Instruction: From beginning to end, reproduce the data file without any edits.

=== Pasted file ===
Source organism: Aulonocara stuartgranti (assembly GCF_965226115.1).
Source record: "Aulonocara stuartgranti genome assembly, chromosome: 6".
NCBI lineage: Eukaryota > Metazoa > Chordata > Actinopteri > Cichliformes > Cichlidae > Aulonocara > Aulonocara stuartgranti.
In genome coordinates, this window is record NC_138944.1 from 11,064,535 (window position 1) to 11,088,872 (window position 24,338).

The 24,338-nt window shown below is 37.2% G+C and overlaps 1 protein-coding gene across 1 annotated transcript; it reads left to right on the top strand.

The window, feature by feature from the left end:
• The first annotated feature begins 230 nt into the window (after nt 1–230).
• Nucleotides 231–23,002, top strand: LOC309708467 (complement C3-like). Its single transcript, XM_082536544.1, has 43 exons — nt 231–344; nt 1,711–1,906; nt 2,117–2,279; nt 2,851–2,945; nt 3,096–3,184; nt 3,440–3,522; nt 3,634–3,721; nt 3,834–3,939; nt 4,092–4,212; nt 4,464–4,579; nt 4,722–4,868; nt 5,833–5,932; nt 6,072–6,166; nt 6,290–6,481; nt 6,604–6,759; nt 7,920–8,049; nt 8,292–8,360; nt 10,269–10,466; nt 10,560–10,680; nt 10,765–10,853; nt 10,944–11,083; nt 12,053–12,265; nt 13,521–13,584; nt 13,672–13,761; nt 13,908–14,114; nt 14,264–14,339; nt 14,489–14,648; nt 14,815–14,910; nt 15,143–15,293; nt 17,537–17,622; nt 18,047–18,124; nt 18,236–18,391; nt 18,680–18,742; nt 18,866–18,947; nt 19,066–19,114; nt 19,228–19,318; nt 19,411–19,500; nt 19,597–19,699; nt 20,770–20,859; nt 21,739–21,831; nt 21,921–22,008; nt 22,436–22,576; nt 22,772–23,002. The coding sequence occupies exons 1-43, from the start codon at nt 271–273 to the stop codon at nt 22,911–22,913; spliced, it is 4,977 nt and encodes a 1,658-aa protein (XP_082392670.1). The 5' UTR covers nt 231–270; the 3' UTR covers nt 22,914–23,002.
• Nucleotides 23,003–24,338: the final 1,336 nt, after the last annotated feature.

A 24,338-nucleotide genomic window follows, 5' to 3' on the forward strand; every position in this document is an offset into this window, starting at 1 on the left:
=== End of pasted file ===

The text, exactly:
Source organism: Aulonocara stuartgranti (assembly GCF_965226115.1).
Source record: "Aulonocara stuartgranti genome assembly, chromosome: 6".
NCBI lineage: Eukaryota > Metazoa > Chordata > Actinopteri > Cichliformes > Cichlidae > Aulonocara > Aulonocara stuartgranti.
In genome coordinates, this window is record NC_138944.1 from 11,064,535 (window position 1) to 11,088,872 (window position 24,338).

The 24,338-nt window shown below is 37.2% G+C and overlaps 1 protein-coding gene across 1 annotated transcript; it reads left to right on the top strand.

The window, feature by feature from the left end:
• The first annotated feature begins 230 nt into the window (after nt 1–230).
• Nucleotides 231–23,002, top strand: LOC309708467 (complement C3-like). Its single transcript, XM_082536544.1, has 43 exons — nt 231–344; nt 1,711–1,906; nt 2,117–2,279; nt 2,851–2,945; nt 3,096–3,184; nt 3,440–3,522; nt 3,634–3,721; nt 3,834–3,939; nt 4,092–4,212; nt 4,464–4,579; nt 4,722–4,868; nt 5,833–5,932; nt 6,072–6,166; nt 6,290–6,481; nt 6,604–6,759; nt 7,920–8,049; nt 8,292–8,360; nt 10,269–10,466; nt 10,560–10,680; nt 10,765–10,853; nt 10,944–11,083; nt 12,053–12,265; nt 13,521–13,584; nt 13,672–13,761; nt 13,908–14,114; nt 14,264–14,339; nt 14,489–14,648; nt 14,815–14,910; nt 15,143–15,293; nt 17,537–17,622; nt 18,047–18,124; nt 18,236–18,391; nt 18,680–18,742; nt 18,866–18,947; nt 19,066–19,114; nt 19,228–19,318; nt 19,411–19,500; nt 19,597–19,699; nt 20,770–20,859; nt 21,739–21,831; nt 21,921–22,008; nt 22,436–22,576; nt 22,772–23,002. The coding sequence occupies exons 1-43, from the start codon at nt 271–273 to the stop codon at nt 22,911–22,913; spliced, it is 4,977 nt and encodes a 1,658-aa protein (XP_082392670.1). The 5' UTR covers nt 231–270; the 3' UTR covers nt 22,914–23,002.
• Nucleotides 23,003–24,338: the final 1,336 nt, after the last annotated feature.

A 24,338-nucleotide genomic window follows, 5' to 3' on the forward strand; every position in this document is an offset into this window, starting at 1 on the left: